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Vaginal pessaries for pelvic organ prolapse

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Why do I need a vaginal pessary?

Vaginal pessaries usually control the problems associated with prolapse of the vagina and / or uterus. This option avoids surgery and is especially suitable for patients who wish to have more children, or those who have social circumstances or medical conditions that prevent them from having surgery.

Pelvic organ prolapse can cause sense of bulge, discomfort, urinary and bowel problems as well as sexual difficulties. The device is used as a temporary measure before surgery or as an alternative to surgery.

How does a vaginal pessary work?

A vaginal pessary is placed inside the vagina. It will stretch its walls and hold the soft tissues up, so as to prevent the uterus or the vaginal walls from bulging out of the vagina. Occasionally for patients with very weak pelvic floor muscles, the pessaries may not stay in place. Your doctor will discuss this with you.

What types of vaginal pessary are available?

Several types of vaginal pessaries are available, but the commonly used ones are ring, shelf and Gellhorn pessaries.

Ring pessaries are rounded and soft. They do not prevent you from having sexual intercourse.

ring vaginal pessaries

Ring vaginal pessaries

Ring pessary in position

Ring pessary in position

Shelf pessaries are like a saucer with a knob underneath. They are hard and do stop you from having sexual intercourse.

Shelf pessary

Shelf pessary

Shelf pessary in position

Shelf pessary in position

Gellhorn pessaries are similar to the shelf style but are soft. They prevent you from having sexual intercourse.

Gellhorn pessary

Gellhorn pessary

Gellhorn pessary in position

Gellhorn pessary in position

All come in different sizes and the right size is judged on examination. This is like trying a pair of shoes and a number might be tried before the right size is identified.

Which type of pessary will suit me?

Usually, ring pessaries are tried first. If your pelvic floor muscles are not strong enough to hold the ring in place, you will be able to try other styles. You can discuss the best option for you with your doctor.

What happens after I have had the pessary fitted?

You will be asked to test the pessary by taking a short walk to make sure that the pessary does not cause you any discomfort or slip.

You will be advised to go to the toilet, to make sure it doesn’t prevent you from passing urine. If the pessary falls out or feels tight or uncomfortable, it will be replaced with a larger or smaller one accordingly.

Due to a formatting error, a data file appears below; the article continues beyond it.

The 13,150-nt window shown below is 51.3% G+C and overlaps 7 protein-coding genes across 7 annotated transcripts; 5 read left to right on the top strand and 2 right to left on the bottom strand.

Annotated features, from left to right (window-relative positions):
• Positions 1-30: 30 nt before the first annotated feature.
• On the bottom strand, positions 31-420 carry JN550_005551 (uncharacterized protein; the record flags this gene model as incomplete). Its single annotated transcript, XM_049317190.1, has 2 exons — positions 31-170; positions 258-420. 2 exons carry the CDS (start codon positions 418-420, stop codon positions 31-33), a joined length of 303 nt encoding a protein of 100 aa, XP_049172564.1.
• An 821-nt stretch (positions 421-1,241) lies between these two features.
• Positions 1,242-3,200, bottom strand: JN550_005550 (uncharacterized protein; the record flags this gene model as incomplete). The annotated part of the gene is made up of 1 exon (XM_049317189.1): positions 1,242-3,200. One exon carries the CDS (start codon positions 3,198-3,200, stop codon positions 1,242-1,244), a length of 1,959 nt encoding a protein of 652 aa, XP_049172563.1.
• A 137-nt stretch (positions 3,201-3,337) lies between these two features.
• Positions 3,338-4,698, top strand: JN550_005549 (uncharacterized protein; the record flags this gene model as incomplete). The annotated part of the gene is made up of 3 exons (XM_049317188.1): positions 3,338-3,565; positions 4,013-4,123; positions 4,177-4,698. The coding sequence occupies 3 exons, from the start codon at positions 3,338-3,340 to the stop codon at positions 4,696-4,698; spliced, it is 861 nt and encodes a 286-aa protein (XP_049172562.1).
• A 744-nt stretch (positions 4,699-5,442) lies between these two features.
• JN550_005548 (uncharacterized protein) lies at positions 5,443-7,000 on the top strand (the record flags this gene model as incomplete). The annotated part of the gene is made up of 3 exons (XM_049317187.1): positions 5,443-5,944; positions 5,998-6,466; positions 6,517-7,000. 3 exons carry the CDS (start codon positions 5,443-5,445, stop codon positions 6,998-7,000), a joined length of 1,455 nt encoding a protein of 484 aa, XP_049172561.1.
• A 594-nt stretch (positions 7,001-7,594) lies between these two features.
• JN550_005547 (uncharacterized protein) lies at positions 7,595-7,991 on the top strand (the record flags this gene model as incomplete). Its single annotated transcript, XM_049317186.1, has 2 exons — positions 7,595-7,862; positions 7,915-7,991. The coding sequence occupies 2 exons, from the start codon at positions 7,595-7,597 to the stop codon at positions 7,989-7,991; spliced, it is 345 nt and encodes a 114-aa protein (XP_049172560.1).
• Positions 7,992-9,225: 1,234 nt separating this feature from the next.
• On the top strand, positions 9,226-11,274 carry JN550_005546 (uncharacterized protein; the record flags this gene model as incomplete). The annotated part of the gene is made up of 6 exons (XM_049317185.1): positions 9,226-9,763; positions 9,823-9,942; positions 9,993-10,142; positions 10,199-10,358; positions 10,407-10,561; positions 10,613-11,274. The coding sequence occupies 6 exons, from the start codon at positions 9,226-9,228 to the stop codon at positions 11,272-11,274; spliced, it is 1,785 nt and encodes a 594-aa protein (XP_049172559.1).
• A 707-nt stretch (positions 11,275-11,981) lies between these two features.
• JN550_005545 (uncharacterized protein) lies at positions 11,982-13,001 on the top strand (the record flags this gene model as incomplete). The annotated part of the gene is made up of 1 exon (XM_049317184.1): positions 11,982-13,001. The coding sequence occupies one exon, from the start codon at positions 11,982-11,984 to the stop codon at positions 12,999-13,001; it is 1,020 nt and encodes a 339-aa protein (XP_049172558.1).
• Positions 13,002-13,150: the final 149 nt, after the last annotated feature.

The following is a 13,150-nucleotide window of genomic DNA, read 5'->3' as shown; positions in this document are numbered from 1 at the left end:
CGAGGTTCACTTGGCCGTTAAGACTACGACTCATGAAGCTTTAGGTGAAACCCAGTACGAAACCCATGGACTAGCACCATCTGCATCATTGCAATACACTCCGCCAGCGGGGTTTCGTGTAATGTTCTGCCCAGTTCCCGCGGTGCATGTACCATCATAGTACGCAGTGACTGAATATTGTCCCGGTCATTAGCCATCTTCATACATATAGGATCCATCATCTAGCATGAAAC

What about follow up?

The pessary needs to be replaced and the doctor will check it is working properly for you no later than every six months. You will have the opportunity to discuss any concerns you may have.

You can change the vaginal ring pessary yourself. This option gives you the freedom to change vaginal ring pessaries when you like, for example by night or before sex. As long as you change the vaginal ring pessary at least once every six months, then you only need to see a nurse or a doctor every two years. This will reduce the need to attend in General Practice or at the Hospital. There is a special information leaflet on self management of vaginal ring pessaries.

What are the risks?

There are risks but these are rare.


The pessary can sometimes push into the vagina and cause an ulcer or a raw area. The ulcer can get bigger and the pessary may cut through the bladder or rectum, with potential serious complications.

For this reason, pessaries are checked and re inserted regularly. The check is carried out using a speculum (like having a smear) after removing the pessary. If an ulcer is detected, the pessary is not replaced.

Patients are given oestrogen cream to apply to the ulcer to encourage healing. You will then be asked to return for a check up 2 to 4 weeks later. If healing is complete, the doctor will be able to insert a new pessary.


You may experience some bleeding as a result of an ulcer in the vagina. The vagina will be checked using a speculum, similar to having a smear test. It might be necessary to rule out anything wrong in the uterus, usually by an ultrasound scan.

Moved or slipped pessary:

Occasionally the pessary is too small or the prolapse may be getting worse. Sometimes the pelvic floor muscles are not strong enough; in which case surgery may be a better option for you.

Difficult removal:

Sometimes it can be difficult to remove and replace the pessary. You may need anaesthetic to reduce the pain associated with this.

You may decide surgery is a better option in your circumstances, and you can discuss this with your doctor.

Who can I contact with any concerns or questions?

Please review the useful links for further information. If you would like to speak to the Gynaecology department please use the telephone numbers below.

Princess Royal Hospital, Horsted Keynes Ward: 01444 441881 Extension 5686

Royal Sussex County Hospital, Level 11: 01273 523191 Extension 4013

Urogynaecology Unit at Lewes Victoria Hospital: 01273 474153 Exension 2178

This patient information leaflet was prepared by Dr. Sharif Ismail, Consultant Subspecialist Urogynaecologist.

This information leaflet has been approved at the Clinical Governance and Safety and Quality Meetings of the Department of Obstetrics and Gynaecology as well as Brighton and Sussex University Hospitals NHS Trust Carer and Patient Information Group (CPIG).

Ratified April 2017 Women’s Safety and Quality Committee.

This information is intended for patients receiving care in Brighton & Hove or Haywards Heath.

This information is for guidance purposes only and is in no way intended to replace professional clinical advice by a qualified practitioner.

Publication Date: May 2021

Review Date: February 2024

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